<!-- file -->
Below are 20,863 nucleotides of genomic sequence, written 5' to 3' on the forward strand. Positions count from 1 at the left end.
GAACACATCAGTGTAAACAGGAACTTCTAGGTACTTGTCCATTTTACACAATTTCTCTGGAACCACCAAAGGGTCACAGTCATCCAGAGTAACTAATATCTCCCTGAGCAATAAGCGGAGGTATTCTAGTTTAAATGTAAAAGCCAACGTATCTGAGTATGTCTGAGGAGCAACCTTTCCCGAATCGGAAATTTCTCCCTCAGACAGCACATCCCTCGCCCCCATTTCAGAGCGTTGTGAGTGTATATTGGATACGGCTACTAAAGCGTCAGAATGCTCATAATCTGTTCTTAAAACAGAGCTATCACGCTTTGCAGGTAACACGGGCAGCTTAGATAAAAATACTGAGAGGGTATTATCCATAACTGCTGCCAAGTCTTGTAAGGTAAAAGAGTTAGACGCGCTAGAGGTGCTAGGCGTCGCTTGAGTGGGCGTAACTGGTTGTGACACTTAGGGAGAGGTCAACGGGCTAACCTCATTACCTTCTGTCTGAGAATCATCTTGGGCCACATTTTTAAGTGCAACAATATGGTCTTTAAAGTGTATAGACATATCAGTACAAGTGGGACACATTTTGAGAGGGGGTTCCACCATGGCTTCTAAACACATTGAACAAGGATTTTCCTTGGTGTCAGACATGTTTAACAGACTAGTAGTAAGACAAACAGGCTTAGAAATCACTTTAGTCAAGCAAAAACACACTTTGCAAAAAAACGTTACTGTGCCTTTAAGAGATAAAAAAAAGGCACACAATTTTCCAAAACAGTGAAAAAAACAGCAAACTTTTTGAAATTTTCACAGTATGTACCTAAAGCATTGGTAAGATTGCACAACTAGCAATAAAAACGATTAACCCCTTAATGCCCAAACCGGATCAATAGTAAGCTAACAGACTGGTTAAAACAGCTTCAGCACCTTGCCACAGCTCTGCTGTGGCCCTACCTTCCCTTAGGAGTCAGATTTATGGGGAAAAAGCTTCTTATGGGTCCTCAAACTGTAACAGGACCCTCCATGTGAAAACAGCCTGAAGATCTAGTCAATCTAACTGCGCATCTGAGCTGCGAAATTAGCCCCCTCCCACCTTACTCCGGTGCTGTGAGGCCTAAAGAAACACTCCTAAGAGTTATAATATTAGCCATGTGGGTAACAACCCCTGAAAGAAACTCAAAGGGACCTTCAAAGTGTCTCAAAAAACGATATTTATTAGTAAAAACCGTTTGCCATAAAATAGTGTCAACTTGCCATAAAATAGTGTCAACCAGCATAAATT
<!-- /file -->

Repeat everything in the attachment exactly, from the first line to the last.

Below are 20,863 nucleotides of genomic sequence, written 5' to 3' on the forward strand. Positions count from 1 at the left end.
GAACACATCAGTGTAAACAGGAACTTCTAGGTACTTGTCCATTTTACACAATTTCTCTGGAACCACCAAAGGGTCACAGTCATCCAGAGTAACTAATATCTCCCTGAGCAATAAGCGGAGGTATTCTAGTTTAAATGTAAAAGCCAACGTATCTGAGTATGTCTGAGGAGCAACCTTTCCCGAATCGGAAATTTCTCCCTCAGACAGCACATCCCTCGCCCCCATTTCAGAGCGTTGTGAGTGTATATTGGATACGGCTACTAAAGCGTCAGAATGCTCATAATCTGTTCTTAAAACAGAGCTATCACGCTTTGCAGGTAACACGGGCAGCTTAGATAAAAATACTGAGAGGGTATTATCCATAACTGCTGCCAAGTCTTGTAAGGTAAAAGAGTTAGACGCGCTAGAGGTGCTAGGCGTCGCTTGAGTGGGCGTAACTGGTTGTGACACTTAGGGAGAGGTCAACGGGCTAACCTCATTACCTTCTGTCTGAGAATCATCTTGGGCCACATTTTTAAGTGCAACAATATGGTCTTTAAAGTGTATAGACATATCAGTACAAGTGGGACACATTTTGAGAGGGGGTTCCACCATGGCTTCTAAACACATTGAACAAGGATTTTCCTTGGTGTCAGACATGTTTAACAGACTAGTAGTAAGACAAACAGGCTTAGAAATCACTTTAGTCAAGCAAAAACACACTTTGCAAAAAAACGTTACTGTGCCTTTAAGAGATAAAAAAAAGGCACACAATTTTCCAAAACAGTGAAAAAAACAGCAAACTTTTTGAAATTTTCACAGTATGTACCTAAAGCATTGGTAAGATTGCACAACTAGCAATAAAAACGATTAACCCCTTAATGCCCAAACCGGATCAATAGTAAGCTAACAGACTGGTTAAAACAGCTTCAGCACCTTGCCACAGCTCTGCTGTGGCCCTACCTTCCCTTAGGAGTCAGATTTATGGGGAAAAAGCTTCTTATGGGTCCTCAAACTGTAACAGGACCCTCCATGTGAAAACAGCCTGAAGATCTAGTCAATCTAACTGCGCATCTGAGCTGCGAAATTAGCCCCCTCCCACCTTACTCCGGTGCTGTGAGGCCTAAAGAAACACTCCTAAGAGTTATAATATTAGCCATGTGGGTAACAACCCCTGAAAGAAACTCAAAGGGACCTTCAAAGTGTCTCAAAAAACGATATTTATTAGTAAAAACCGTTTGCCATAAAATAGTGTCAACTTGCCATAAAATAGTGTCAACCAGCATAAATT